Let’s start examining the concept of nature with perhaps its most obvious meaning: the one that stems from biology, ecology, and the physical world.  The features of the universe (and Earth, specifically) that gave rise to human beings are described as “nature.”  Before all of our agrarian and/or urban developments ran roughshod over the land, Earth had certain features of flora and fauna and climate, and this state of the world and its current remnants today are often called “nature.”  This is what people refer to when they describe a weekend camping trip as “spending a few days in nature.”  This nature – the untamed wilderness, the oceans, the plants and animals local to the area, and the general environment from whence humans originally arose – is often seen as generally good.  Nature is frequently idealized and perhaps longed for, sought as a goal for a future return to the purity of a less tainted past.  Some people categorize human beings – which are animals, after all – as part of nature, whereas others cast humans and their affairs in contrast to the natural world, as something separate from and in relation to nature.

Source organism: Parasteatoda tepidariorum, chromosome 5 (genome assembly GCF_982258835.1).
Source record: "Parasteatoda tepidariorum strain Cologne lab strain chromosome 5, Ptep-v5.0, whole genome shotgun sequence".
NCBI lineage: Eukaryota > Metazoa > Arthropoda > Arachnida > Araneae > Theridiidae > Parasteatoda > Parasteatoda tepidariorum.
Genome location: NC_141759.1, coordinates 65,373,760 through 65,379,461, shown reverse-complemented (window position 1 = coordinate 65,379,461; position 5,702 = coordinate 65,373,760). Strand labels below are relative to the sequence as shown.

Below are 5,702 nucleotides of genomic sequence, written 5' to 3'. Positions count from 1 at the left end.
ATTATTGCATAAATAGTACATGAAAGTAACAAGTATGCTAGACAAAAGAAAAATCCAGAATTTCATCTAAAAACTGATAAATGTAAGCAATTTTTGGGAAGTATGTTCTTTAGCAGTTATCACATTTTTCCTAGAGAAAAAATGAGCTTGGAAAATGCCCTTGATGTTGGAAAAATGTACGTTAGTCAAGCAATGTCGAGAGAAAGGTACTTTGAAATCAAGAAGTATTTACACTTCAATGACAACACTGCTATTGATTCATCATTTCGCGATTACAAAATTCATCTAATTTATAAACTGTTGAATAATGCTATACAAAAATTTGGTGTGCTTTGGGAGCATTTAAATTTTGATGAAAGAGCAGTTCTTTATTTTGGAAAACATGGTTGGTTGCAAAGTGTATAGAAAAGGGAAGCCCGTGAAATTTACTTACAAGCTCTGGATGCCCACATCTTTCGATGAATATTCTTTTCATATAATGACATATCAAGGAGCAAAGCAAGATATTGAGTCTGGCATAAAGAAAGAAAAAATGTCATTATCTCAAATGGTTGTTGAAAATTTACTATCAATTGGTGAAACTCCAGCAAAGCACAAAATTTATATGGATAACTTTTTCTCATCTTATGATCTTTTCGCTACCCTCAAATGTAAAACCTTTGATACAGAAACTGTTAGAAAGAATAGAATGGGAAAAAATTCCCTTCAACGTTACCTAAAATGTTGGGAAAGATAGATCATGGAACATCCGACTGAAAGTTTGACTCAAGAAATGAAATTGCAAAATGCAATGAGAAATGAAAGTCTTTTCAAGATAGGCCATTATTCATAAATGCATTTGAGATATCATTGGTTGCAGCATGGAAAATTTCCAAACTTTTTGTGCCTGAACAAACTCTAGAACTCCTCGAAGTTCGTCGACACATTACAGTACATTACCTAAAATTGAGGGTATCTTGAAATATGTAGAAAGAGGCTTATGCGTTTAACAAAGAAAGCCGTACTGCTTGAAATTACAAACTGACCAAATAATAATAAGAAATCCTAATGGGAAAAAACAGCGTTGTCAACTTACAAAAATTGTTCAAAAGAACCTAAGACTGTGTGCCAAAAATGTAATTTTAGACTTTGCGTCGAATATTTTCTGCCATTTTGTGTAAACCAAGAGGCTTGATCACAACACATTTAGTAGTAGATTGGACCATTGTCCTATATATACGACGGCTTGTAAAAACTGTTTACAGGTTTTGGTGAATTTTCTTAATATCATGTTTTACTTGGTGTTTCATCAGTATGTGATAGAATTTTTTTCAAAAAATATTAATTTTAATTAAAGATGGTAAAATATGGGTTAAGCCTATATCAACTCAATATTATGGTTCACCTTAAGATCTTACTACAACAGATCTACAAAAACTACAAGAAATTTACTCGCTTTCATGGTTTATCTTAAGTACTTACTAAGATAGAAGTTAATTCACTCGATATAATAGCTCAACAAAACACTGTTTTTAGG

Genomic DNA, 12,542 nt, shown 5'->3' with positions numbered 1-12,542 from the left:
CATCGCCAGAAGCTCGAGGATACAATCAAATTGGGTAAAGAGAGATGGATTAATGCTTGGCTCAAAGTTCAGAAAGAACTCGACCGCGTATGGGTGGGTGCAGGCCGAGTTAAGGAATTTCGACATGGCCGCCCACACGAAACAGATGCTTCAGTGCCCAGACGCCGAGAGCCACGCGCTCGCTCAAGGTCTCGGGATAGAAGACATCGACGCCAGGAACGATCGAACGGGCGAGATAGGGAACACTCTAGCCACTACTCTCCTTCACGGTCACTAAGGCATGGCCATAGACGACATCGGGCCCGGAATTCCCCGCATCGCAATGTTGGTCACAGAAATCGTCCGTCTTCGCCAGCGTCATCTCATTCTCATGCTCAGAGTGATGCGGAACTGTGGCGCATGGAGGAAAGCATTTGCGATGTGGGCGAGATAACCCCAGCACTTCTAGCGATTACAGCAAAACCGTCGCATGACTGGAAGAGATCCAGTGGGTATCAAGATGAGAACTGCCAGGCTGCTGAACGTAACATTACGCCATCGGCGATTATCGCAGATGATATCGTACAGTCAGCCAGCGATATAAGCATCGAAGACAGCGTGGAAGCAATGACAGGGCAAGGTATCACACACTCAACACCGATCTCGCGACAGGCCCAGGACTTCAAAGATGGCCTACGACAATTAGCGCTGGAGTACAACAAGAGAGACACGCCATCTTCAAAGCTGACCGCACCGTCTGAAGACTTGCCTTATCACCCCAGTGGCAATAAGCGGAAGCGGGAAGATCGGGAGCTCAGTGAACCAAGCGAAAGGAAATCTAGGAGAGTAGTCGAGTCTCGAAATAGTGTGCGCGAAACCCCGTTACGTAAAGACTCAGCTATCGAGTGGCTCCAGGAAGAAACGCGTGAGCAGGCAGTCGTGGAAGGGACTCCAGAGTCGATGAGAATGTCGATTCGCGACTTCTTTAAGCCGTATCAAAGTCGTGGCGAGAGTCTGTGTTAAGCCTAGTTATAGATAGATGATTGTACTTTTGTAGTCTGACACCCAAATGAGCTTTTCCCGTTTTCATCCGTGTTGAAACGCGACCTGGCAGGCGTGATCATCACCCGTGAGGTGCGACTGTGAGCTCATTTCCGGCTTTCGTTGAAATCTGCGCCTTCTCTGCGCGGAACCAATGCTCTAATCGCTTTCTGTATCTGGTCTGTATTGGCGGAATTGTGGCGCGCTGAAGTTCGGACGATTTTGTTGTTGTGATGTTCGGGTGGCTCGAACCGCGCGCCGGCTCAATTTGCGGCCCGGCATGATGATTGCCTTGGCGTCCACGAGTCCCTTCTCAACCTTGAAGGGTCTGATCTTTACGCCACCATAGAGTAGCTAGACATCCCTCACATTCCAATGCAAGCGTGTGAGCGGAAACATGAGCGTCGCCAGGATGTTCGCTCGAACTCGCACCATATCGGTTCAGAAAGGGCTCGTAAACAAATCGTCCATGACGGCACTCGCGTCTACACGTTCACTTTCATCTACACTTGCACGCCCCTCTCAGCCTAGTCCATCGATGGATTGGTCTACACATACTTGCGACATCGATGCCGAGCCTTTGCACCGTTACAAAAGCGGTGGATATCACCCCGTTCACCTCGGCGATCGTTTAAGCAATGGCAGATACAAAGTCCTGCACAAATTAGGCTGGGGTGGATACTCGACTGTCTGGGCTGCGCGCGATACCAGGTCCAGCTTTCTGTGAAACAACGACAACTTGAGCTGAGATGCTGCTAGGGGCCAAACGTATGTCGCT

To be sure, nature in this sense has tremendous value.  The majesty of the mountains, the clean air of the forests, and the wide spaces of the golden plains speak to humans deeply – and for good reason.  Their beauty calls to us because they, not concrete jungles, gave birth to us all.  Our bodies evolved to eat the food that we find in the natural world, and our minds evolved not to frantically refresh Facebook for one more quick dopamine boost but to nimbly, carefully, and courageously explore the land.  In certain areas of life, harmony with the environment from which we came is a worthwhile pursuit.  However, worship of nature has led to an absurd strain of thought that only what came before us is good and that humanity’s creations are either entirely or often bad.